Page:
Will Maupin's weekly. (Lincoln, Neb.) 1911-1912, October 04, 1912, Image 2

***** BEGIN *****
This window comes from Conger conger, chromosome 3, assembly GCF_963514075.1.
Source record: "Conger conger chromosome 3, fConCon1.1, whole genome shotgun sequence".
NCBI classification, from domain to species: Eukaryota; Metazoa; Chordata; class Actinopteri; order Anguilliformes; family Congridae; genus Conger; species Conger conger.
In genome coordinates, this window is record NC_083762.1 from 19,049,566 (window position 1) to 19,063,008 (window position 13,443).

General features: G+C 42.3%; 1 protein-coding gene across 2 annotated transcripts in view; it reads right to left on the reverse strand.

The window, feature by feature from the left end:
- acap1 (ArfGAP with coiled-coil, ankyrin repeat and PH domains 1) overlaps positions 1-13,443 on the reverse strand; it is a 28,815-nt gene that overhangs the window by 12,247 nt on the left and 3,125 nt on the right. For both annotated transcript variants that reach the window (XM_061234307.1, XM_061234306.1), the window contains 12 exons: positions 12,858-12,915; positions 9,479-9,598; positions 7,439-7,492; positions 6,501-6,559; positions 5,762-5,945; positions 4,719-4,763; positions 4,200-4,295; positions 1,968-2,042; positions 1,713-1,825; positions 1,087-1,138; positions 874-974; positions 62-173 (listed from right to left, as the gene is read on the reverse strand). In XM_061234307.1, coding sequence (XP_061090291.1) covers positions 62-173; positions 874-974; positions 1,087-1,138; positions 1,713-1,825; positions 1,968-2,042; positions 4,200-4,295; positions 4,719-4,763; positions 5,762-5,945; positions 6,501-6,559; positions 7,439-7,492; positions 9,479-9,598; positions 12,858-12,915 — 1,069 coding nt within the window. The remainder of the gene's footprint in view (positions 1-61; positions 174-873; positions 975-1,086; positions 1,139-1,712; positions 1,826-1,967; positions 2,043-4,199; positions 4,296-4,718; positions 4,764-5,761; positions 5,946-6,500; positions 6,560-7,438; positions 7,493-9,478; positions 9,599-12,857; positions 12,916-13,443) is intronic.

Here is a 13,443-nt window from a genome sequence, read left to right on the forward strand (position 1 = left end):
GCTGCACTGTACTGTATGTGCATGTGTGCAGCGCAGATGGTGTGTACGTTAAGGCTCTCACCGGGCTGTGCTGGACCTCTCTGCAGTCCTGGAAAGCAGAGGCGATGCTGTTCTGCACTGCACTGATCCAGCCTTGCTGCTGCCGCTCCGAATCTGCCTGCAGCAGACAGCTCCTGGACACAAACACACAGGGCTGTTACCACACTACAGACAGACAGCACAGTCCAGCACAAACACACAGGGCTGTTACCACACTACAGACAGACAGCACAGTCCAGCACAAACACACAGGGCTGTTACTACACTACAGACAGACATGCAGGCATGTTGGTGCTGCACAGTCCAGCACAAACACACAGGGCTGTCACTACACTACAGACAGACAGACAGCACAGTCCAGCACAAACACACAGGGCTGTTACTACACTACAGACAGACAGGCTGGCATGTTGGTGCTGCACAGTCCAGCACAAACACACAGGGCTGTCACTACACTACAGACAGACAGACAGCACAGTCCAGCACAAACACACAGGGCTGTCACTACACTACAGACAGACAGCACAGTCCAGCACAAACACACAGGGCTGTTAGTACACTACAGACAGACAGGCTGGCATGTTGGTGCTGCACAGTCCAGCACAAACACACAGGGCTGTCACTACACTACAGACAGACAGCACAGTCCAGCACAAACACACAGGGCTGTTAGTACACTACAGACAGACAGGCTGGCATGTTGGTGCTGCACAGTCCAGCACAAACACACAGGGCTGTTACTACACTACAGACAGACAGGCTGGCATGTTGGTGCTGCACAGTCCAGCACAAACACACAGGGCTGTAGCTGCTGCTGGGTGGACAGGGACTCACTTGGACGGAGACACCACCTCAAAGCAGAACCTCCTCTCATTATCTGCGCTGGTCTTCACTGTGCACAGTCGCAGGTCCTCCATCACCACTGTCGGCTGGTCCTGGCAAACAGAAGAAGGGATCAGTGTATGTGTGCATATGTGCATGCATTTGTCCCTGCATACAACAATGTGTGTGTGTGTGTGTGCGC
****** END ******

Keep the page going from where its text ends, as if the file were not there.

THE PROGRESSIVE PLATFORM OF NEBRASKA DEMOCRACY ' We, the democrats of Nebraska iri state convention assembled, send greetings to the democrats of the nation and congratulate them upon the good results at the Baltimore convention in the nom ination of Woodrow Wilson for president and Thomas R. Marshall for vice-president, and in the adoption of a good thoroughly pro gressive platform. We hereby express our unqualified approval of the nominees and of the platform. We point with pride to the leadership Nebraska's democracy has taken during the past eighteen years under the guidance of William J. Bryan. ,We congratulate the democrats of the nation that they had in Nebraska's distinguished citizen a man who dared defy the ele ments that had wrecked the republican party and that sought at Baltimore the destruction -of the democratic party; that with su perb courage he challenged the right of those elements to dominate in democratic convention and stood for what he believed to be the interest of "the folks at home;" that through his leadership the convention "at Baltimore was transformed from what at one time seemed to be a reactionary gathering into a real democratic conven tion with real democratic candidates standing upon a genuine dem ocratic platform. We cordially approve Mr. Bryan's course at Bal timore and we heartily commend him for the course he adopted, and we congratulate him upon the magnificent victory. We approve the work of the democratic house of representa tives, and we heartily Commend the Nebraska democratic delegation in either, branch of congress for' their faithfnl efforts to represent in the votes they have cast the democratic sentiment in Nebraska. We invite attention to the fact that there are important prob lems of state government, and we pledge the best efforts of demo cratic members of the legislature and other democratic officials to the solution of these problems by the way of constructive legislation. We favor the adoption of the proposed constitutional amend ments providing for the initiative and referendum. We favor the adoption of the proposed constitutional amend ment giving to eities of more than 5,000 population the privilege of framing their own charters consistent with the constitution and laws of the state. We favor the adopt oin of the proposed constitutional amend ment providing for a board of control for the government of state institutions, and we promise that the democratic governor will ap point as members of the state board men upon whose integrity and capability the people may rely for economical and businesslike con duct of all the affairs of the state institutions. We favor zealous guardianship of the right of the state to reg ulate common carriers with relation to interstate commerce. We favor the passage of a law having for its purpose the abo lition of vote trading, commonly called "log rolling" in the legis lature. We favor a law requiring the governor to make public the names of all persons who petition him, either verbally or in writ ing, to approve or veto an5' measure. We commend the last democratic legislature for the passage of the Ollis stock yards bill, and we promise such further regulation of stock yards as the public welfare may require. We promise the faithful enforcement of the anti-lobby law to the end that such a law shall no longer be a dead letter upon the statute book. We favor the enactment of a law creating a state highway com mission in order to help systematize road construction and thereby further the good roads movement. We favor the eight-hour day for all toilers, especially in the case of state and municipal work.. Our state is rich in natural resources not yet developed, a con dition due to the lack of public knowledge of such wealth. "We therefore favor a liberal appropriation by the legislature for the purpose of giving publicity to the state's resources. We favor the enactment of a law directing and empowering the state, and to limit the earning power of such corporations to accounts of all public service corporations doing business within the state, and to limit the earnig power of such corporations to reasonable proportion of the capital invested. We recognize in the merger of the telephone companies of the state an effort to establish a complete telephone monopoly. We promise that our member of the railway commission will do every thing in his power to see that the telephone business is properly regulated and that rates charged for telephone service are reason able. We further promise such additional legislation as may be necessary to protect the interests of the users of telephones in Ne braska.l We deplore the needless delay in the disposition of controver sies throughout the courts of the state, and especially that of the supreme court, and pledge our candidates to the legislature, if elected, to support such measures and endeavor to crystalize into law an act of the legislature which will result in. the speedier dis position of cases in the higher courts of the state, and at the same time safely guard the rights of litigants. Nebraska's awkward and inequitable taxation system should be replaced by a twentieth century method. We favor, therefore, taxation reform by separation of the sources of the state and local revenues, thus giving to counties and towns the privilege of enjoying- the taxes from purely local valuations. Land held for purely speculative purposes and without improvements ought to carry a larger share of taxation than it now bears. To this end we promise to submit to the vote of the people a proposed constitutional amendment enlarging the powers of the legislature with respect to the enactment of the taxation system, and then provide for the selection of a commission whose business it will be to investigate and report for the consideration of the legis lature its idea of the taxation system best suited to Nebraska's pe culiar needs. We favor insurance reforms for "old line" as well as fraternal companies. We favor automatic benefit in ease of lapse of policy after three annual premiums have been paid. Securities in which insurance reserves are invested should be deposited with the state for the protection of the policy holder, and the initiative arid referendum should be given to fraternal organiza tions for the protection of the rank and file. , Recognizing the growing demand for scientifically trained teachers to the end that the best results may be realized from the vast sums of money annually expended for the maintenance of our public schools, we favor liberal appropriations for our four state normal schools and for normal training in the high schools. We point with pride and approval to the fact that the last two' demo cratic legislatures appropriated more money for ' the permanent equipment of normal schools than had been before expended for like purpose during the entire history of the state. We pledge our selves anew to the support of these institutions commensurate with their growth and demands. We point with pride to our state university and agricultural' college and favor liberal appropriation for institutions. We denounce the usurpation of power on the part of the .fed eral judiciary, as shown by the decision of Judge Daniel Thew Wright of the District of Columbia, wherein he sentences to impris onment sueh champions of the wage earners of the nation as Samuel Gompers and John Mitchell for daring to exercise the perogatives of free speech. And we-call upon Nebraska's representatives in congress to investigate the record of this procedure with a view to the judge's impeachment. We favor a just working man's compensatory law and pledge the passage of such a measure by a democratic legislature. We favor the enactment of a law prohibiting any person or firm engaged in the sale or manufacture of intoxicating liquors from contributing money or valuable things to any person or or ganization, or to any contest where the question of liquor is in volved. The penalty for a violation of this law shall -be forfeiture of license and fine. We pledge the best efforts of democratic members of the leg islature and all other democratic officials to the following described policies with respect to state government: . Reservation for the people of control over the water power pro vided by Nebraska rivers arid the leasing of rights with supervision Over t.hft rAtpS thfl.t. flrA Hp Ttniri hv nneiiTncra nf 4-liic! TMMirfti. ,A "blue sky" law patterned after the Kansas law and re quiring investment schemes to undergo examination by the state board. ' , Prison reform with the abolition of the prison contract, the es tablishment of a binding twine factory, for the more desperate men, anu me purcnase 01 a large iarm ior tne training in agriculture, horticulture and manual training of those prisoners who are willing to be helped to an improved view of life. ' " The dependent wives and children of the inmates of the state prison should not be derived entirely of a father's or husband's earning power, but a certain portion of the regular hire, as well as overtime earnings of the prisoner having a mother, wife or child dependent upon his labor, should be devoted to the support of those innocent people. f JOHN H. MOREHEAD. John II. Morehead, democratic candidate for governor, was born in Iowa, upon a farm. He attended district school and worked as a farm hand until he was old enough and far enough advanced to enter a business college. He worked his way through the busi ness college, then came to Ne braska. About al he had when he crossed the Misonri river to the sundown side was health, strength and a determination to succeed honestly and fairly. He found work as a farm hand, theu secured a certificate and taught country school for a year or two, and having saved up a little money engaged in the general merchandise business at Barada, Richardson county. In business he was successful, and he invest ed his money in land and en gaged in fanning and stock rais ing. Although now classed as a banker, Mr. Morehead gives more attention to his farm and live ' live stock enterprises than to banking. While engaged in business at Barada he was nominated for county treasurer by the democrats,' and to everybody's surprise but his own was elected the first democrat elected to office in that county. Two years later he was re-elected by, a greatly increased majority.' In 1910 he was nominated for state senator, and he again broke a record, being the first democrat ever elected to the state senate from that district. He was made president pro tern of that body and served with credit. Mr. Morehead served two terms as mayor of Falls City, and in 1908 was a delegate to the democratic national convention. He has always .given his hearty support to Mr. Bryan ( in every campaign, and advocated the re form' policies which have made Nebraska democracy famous throughout the nation. Last spring he was nominated for governor by the democracy of the state. - Mr. Morehead makes no pretense of being an orator. He is a level-headed business man who believes that it is the duty of the state's chief .executive to conduct the state's affairs on strict busi ness lines insisting upon a dollar's worth of service for every dol lar paid, and select public servants because of their ability to per form their duties instead of because of purely partisan service. He is thoroughly committed to the political reforms outlined in the democratic state platform. He was fighting for reform when some who are now so loudly protesting their progressiveness were well known sa corporation tools. With other progressive men he labored successfully to give the state a workable initiative and referendum law, a board of control for the state institutions, a non-partisan ju diciary which measure was vetoed by his opponent for the office of governor and other reforms. If Nebraska wants a chief execu tive who will be a Chautauqua attraction instead of a business over seer, Mr. Morehead is not the man. If Nebraska wants a level headed, successful business man to manage the state's business af fairs, Mr. Morehad is the man for the position. He will be on the job all the time, giving it his best attention. WILLFUL MISREPRESENTATION. The Shelton Clipper is a republican paper that was once edited by a gentleman who would scorn to misstate facts, and who was above willful misrepresentation of any man. That there has been a change is readily observed by those who have had occasion to note the Shelton Slipper of late. In a recent issue the Clipper said : "Mr. Morehead 's political record is enough to satisfy and pro gressive in the country as to his brand of democracy and progres sion. In every vital instance when a vote in the body of which he was a member he east his lot, not with the people for a better ment of civic governmental conditions, but with the special interests." It is true that Mr. Morehead 's senatorial record, as well as his record as a private citizen, marks him as progressive enough to satisfy any. honest, and thoughtful progressive who really studies the records of men. It is not true that Mr. Morehead cast his lot with the "special interests" to the abandonment of the interests of the people. The record proves the contrary. Mr. Morehead ad vocated and voted for the initiative and referendum. He voted for the constitutional amendment providing for a board of control of the state institutions. He voted, against the attempted grab of Governor Aldrich, who sought an illegal appropriation to pay the grocery bills of the executive mansion. He voted for liberal appro priations for agricultural extension and other educational purposes. He voted for the bills safeguarding the life and limb of men and women- working for wages in mills and factories and upon public buildings. When the present editor of the Shelton Clipper was be ing pinned up instead of buttoned up, John H. Morehead was fight ing for progressive principles. He was advocating and fighting for many of the things that so-called republican progressives have just discovered long before the present editor of the Clipper was out of short pants, and long before" Theodore Roosevelt had discovered the Ten Commandments or repealed that one of the ten which for bids the bearing of false witness. The Clipper says "Mr. Morehead is a nice old gentleman who has accumulated a fortune in the banking business." Mr. More head is a comparatively young man, his fortune is not large, and he made most of what he has out of farming and stock raising. Other wise the Clipper comes near to the truth in its quoted statement. The Clipper further says that "Mr. Morehead was picked up by the interests a year ago to be the democratic nominee for governor, and although he spent a small fortune on his own primary cam paign, the interests went him one better in their support arid left not a stone unturned." It is the easiest thing in the world to make false statements; much easier than to investigate and tell the truth ; and the Shelton Clipper, under its present management, chooses the easier way. Will Maupin's Weekly first mentioned Mr. Morehead 's name in connection with the governorship. This news paper advocated his nomination because its editor has known John II. Morehead for more than a quarter of a century! He knows Mr. Morehead to be a clean,, progressive arid enterprising citizen; a man of unquestioned integrity, a successful business man who never wronged man, woman or child; who is as free from corpora tion control as any business ' man in Nebraska ; who worked his own way up from the bottom without ever having had a dollar given him, and without ever having taken a dollar wrongfully. Mr. Morehead filed a sworn statement of his primary expenses, and if what the Clipper says is not true, then the Clipper is subject to prosecution for libel. It might be well to make an example of some newspapers that are so free in charging public men wjth violation of the 'law. . ' , ANDREW. M. MORRISSEY. A native of New York, Andrew M. Morrissey came to Nebraska before he was a voter and pioneered in the extreme Northwestern part of the state. He studied law while working at anything he could find to do to earn an hosent livelihood, and was admitted to the bar. He practiced in northwestern Nebrsaka for a number of years, and his reputation for ability soon extended beyond the bounds of the state. Handling important eases involving large in terests, he found himself pitted against the foremost -attorneys of Nebraska and adjoining states, and he always gave a satisfactory account of himself. About two years ago he removed from Valen tine, where he had had practiced for a number of years, and located in Lincoln.' Last spring his friends in the northwest insisted upon his filing for the demorcatic nomination for "attorney general, and he yielded. His standing as an attorney and as a citizen among the people of the northwest, where he had lived, man and boy, for years, was attested by the handsome vote given him, and he was nominated by a handsome majority over an unusually strong op ponent. , .. 7 Mr. Morrissey is unusually well equipped to discharge the du ties of attorney general. He is thoroughly informed as to the liti gation in which the state must engage, has familiarized himself with pending suits, .is full of energy and ambitious only to serve the people with credit to himself and to their satisfaction. His standing at the bar is evidenced by the respect in which he is held by his fellow practitioners, and he is thoroughly devoted to the re form measures that the people are demanding. , i , WRONG AGAIN. The Tamora Lyre says that Mr. Morehead in his address to the Grand Island convention "either forgot or failed to say anything about the Baltimore platform," or even say that "he would stand upon and holler his head off for the contents of the democratic state platform." The Lyre, either intentionally or unintentionally, is. Mr. Morehead did endorse the Baltimore platform.' He did not mention the state platform specifically ior Ihe simple retson that it had not been presented to the convention at the time Mr. More head made his address. But he did express confidence that 'the platform to be presented would be a good one, and asserted his wil'lingness to stand by the will of the majority. Instead of "growing chesty because he had amassed a few dollars," as the Lyre asserts, Mr. Morehead contented himself with pointing to his record as a business man as an evidence of his ability to administer the business of the state in a businesslike manner. How about that seed corn?